Despite how much we rely on our technological devices and life would almost be unthinkable without access to the internet, the personal computer (PC) has only been in the majority of people’s lives for thirty years.
In such a short space it’s revolutionised how we live, work, and even socialise, with many turning to apps to help find potential partners. This newfound reliance on computing led to the creation the Raspberry Pi.
Raspberry Pi’s origin story began back in 2006. The main goal behind the inception of this single board computer was to help young people discover computers at a low cost and understand how they worked.
Founded by the British engineer Eben Upton. In his spare time, Upton loved building his own computers and wanted to inspire a younger generation. Whilst he was developing his prototypes, he realised STEM (science, technology, engineering, mathematic) subjects weren’t being taught in the majority of schools because of the costs involved.
Creating the cost-effective Raspberry Pi, Upton was able to introduce programming to more young people. The low cost, credit-card sized computer was designed to be able to plug straight into a computer monitor or TV and uses a standard keyboard and mouse to ensure it’s easy to use.
The Raspberry Pi Foundation is a UK based charity that carries on Upton’s desire to help advance the education of adults and children in computer sciences. And the legacy of the Pi is that it continues to be the most effective way to build skills and more importantly, interest in STEM subjects in school.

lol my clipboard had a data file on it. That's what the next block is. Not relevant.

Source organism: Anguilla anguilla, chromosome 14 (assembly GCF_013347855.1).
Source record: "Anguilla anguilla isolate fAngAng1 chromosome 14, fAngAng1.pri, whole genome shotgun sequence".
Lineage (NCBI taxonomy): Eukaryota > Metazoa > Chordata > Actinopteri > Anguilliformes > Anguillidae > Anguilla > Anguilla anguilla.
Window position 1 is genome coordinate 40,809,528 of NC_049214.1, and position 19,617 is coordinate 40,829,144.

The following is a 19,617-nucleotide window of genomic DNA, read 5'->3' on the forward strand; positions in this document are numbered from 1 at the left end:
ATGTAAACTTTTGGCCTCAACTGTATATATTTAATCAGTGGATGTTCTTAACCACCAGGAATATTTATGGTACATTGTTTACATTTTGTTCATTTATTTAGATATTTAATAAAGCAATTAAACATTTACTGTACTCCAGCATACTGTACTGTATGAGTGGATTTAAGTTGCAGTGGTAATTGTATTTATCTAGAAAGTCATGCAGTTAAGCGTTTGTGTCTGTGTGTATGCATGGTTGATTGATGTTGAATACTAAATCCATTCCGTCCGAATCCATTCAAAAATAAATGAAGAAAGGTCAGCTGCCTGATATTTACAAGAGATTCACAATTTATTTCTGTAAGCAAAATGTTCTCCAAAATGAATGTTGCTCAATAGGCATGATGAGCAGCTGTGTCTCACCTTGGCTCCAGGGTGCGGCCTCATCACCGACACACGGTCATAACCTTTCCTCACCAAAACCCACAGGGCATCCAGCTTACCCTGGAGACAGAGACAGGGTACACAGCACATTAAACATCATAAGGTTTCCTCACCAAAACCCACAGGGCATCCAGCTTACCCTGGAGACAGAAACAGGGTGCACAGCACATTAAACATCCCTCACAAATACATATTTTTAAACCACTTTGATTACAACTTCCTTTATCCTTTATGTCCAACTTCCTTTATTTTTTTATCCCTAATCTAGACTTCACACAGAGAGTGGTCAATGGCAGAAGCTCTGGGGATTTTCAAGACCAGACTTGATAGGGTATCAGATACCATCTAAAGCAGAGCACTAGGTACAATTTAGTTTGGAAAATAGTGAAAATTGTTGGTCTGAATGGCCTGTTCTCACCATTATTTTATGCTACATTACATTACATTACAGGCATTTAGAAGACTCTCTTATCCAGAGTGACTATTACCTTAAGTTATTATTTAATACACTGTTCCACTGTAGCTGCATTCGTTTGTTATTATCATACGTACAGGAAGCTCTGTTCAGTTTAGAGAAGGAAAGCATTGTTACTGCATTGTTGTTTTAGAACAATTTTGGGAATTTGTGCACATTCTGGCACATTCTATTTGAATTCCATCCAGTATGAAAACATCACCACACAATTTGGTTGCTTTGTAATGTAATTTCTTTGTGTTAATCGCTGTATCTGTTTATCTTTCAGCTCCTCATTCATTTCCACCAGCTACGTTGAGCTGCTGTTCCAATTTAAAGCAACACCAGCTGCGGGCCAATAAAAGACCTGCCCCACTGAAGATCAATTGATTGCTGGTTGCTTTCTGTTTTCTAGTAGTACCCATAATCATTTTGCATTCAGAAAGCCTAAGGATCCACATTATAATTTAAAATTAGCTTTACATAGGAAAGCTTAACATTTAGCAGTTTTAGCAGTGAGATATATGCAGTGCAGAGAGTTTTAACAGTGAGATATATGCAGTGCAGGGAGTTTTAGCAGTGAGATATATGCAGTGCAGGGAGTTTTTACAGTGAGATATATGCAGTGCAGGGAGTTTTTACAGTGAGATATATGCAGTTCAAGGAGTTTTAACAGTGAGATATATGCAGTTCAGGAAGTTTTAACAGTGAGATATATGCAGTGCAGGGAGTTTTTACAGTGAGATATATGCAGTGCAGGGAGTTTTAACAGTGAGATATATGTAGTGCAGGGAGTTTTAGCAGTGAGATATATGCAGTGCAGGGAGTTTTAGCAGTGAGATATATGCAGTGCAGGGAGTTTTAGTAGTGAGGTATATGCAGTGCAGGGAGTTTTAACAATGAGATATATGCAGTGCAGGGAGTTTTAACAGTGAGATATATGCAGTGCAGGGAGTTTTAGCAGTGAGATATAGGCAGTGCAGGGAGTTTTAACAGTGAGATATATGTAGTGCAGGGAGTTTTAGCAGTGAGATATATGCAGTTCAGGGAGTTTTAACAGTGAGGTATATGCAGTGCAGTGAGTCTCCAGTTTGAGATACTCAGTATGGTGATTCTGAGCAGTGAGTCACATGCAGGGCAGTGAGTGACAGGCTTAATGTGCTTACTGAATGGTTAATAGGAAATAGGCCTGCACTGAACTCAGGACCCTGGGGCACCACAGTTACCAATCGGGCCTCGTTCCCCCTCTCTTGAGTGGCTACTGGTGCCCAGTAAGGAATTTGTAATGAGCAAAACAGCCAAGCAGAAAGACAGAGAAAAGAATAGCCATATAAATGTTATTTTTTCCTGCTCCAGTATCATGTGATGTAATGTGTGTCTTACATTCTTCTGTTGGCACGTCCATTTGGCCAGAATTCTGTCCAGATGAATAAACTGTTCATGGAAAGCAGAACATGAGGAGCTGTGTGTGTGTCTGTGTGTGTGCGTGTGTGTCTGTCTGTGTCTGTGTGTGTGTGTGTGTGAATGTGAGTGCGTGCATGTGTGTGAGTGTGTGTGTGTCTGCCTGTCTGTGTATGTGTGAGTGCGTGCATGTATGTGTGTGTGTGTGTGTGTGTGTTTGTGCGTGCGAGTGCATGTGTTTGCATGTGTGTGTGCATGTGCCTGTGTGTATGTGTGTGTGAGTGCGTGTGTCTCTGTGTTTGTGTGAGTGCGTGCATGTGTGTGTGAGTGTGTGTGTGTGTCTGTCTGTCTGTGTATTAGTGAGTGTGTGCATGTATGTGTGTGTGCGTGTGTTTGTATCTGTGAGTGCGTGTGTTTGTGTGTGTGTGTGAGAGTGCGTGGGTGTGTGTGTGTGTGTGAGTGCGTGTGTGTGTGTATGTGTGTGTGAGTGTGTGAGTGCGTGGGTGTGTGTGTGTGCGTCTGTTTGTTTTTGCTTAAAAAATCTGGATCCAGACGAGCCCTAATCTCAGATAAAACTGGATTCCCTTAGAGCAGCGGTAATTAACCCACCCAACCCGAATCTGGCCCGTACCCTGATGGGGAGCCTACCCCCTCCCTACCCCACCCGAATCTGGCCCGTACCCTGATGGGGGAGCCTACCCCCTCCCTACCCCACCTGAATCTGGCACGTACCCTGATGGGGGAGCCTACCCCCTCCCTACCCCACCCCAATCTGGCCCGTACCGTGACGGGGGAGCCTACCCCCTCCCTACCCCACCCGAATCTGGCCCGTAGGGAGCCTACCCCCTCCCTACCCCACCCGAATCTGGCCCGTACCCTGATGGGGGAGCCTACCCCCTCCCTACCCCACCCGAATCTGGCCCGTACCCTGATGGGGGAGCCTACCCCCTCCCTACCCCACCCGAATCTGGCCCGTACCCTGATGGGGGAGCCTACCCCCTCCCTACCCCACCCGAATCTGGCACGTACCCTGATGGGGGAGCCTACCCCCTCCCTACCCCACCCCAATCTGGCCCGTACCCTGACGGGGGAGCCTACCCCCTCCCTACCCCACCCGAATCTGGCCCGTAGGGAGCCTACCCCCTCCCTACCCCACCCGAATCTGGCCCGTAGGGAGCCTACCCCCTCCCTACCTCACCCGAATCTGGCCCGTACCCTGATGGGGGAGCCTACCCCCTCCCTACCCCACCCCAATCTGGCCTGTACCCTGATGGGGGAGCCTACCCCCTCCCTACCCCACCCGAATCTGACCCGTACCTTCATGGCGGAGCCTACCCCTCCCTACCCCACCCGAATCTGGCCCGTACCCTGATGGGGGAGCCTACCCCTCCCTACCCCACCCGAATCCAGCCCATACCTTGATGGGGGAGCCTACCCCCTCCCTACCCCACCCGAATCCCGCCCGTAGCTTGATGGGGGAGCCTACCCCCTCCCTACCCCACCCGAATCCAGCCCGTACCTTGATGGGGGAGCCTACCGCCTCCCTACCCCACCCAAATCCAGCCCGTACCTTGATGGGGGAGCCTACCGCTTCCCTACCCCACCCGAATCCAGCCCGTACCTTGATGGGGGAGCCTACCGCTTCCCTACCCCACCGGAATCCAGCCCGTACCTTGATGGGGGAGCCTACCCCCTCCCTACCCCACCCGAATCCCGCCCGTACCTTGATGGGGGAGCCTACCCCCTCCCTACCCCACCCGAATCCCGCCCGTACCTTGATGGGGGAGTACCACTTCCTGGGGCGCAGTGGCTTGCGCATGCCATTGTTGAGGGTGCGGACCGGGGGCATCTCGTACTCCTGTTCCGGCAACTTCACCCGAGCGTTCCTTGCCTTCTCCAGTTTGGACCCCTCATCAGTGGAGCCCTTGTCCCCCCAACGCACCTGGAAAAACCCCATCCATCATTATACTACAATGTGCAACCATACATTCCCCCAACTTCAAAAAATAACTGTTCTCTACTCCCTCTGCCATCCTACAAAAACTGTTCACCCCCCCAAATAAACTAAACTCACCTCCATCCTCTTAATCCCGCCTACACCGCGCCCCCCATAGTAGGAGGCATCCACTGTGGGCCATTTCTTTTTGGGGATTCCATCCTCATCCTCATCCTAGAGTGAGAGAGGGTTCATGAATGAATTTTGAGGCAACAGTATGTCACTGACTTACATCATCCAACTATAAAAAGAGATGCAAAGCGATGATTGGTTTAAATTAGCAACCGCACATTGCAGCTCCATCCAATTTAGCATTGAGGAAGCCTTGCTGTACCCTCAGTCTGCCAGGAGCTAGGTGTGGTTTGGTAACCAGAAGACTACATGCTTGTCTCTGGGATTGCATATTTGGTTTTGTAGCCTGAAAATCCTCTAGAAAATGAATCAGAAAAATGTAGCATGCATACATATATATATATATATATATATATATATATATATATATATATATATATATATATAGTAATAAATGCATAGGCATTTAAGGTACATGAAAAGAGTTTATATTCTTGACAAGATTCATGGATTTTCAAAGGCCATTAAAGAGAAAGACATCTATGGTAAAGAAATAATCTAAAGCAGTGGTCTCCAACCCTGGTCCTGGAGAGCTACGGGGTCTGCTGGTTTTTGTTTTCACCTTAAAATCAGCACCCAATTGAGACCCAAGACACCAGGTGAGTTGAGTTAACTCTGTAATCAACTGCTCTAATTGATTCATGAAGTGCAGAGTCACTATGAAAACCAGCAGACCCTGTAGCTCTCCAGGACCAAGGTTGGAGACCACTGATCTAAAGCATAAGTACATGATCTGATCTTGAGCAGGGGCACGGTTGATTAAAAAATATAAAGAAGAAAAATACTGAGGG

Helping people of all ages and all programming abilities, the Raspberry Pi models can be used to create a number of different devices, including sensors, speakers, tracking cameras, and much more.
Coorous Mohtadi, MathWorks’s senior member and a technical specialist in their team says,
“Integrating low-cost and accessible hardware, such as Arduino or Raspberry Pi, into the curriculum supports project-based learning approaches. By getting hands-on with this hardware students are able to explore real-world problems and bring theory to life.
“Key to the success is that hardware facilitates projects that are fun and inspiring for students – they can work on applications ranging from robotics to signal processing to control systems. In doing so they’re also learning approaches and skills that are relevant to their future careers.”
As the UK looks to become a world leader in tech development, the Raspberry Pi is helping to facilitate this. Innovation is responsible for the majority of the UK labour productivity growth and will undoubtedly be a vital part of the UK’s economy in the coming decades and it all starts in schools with this small device.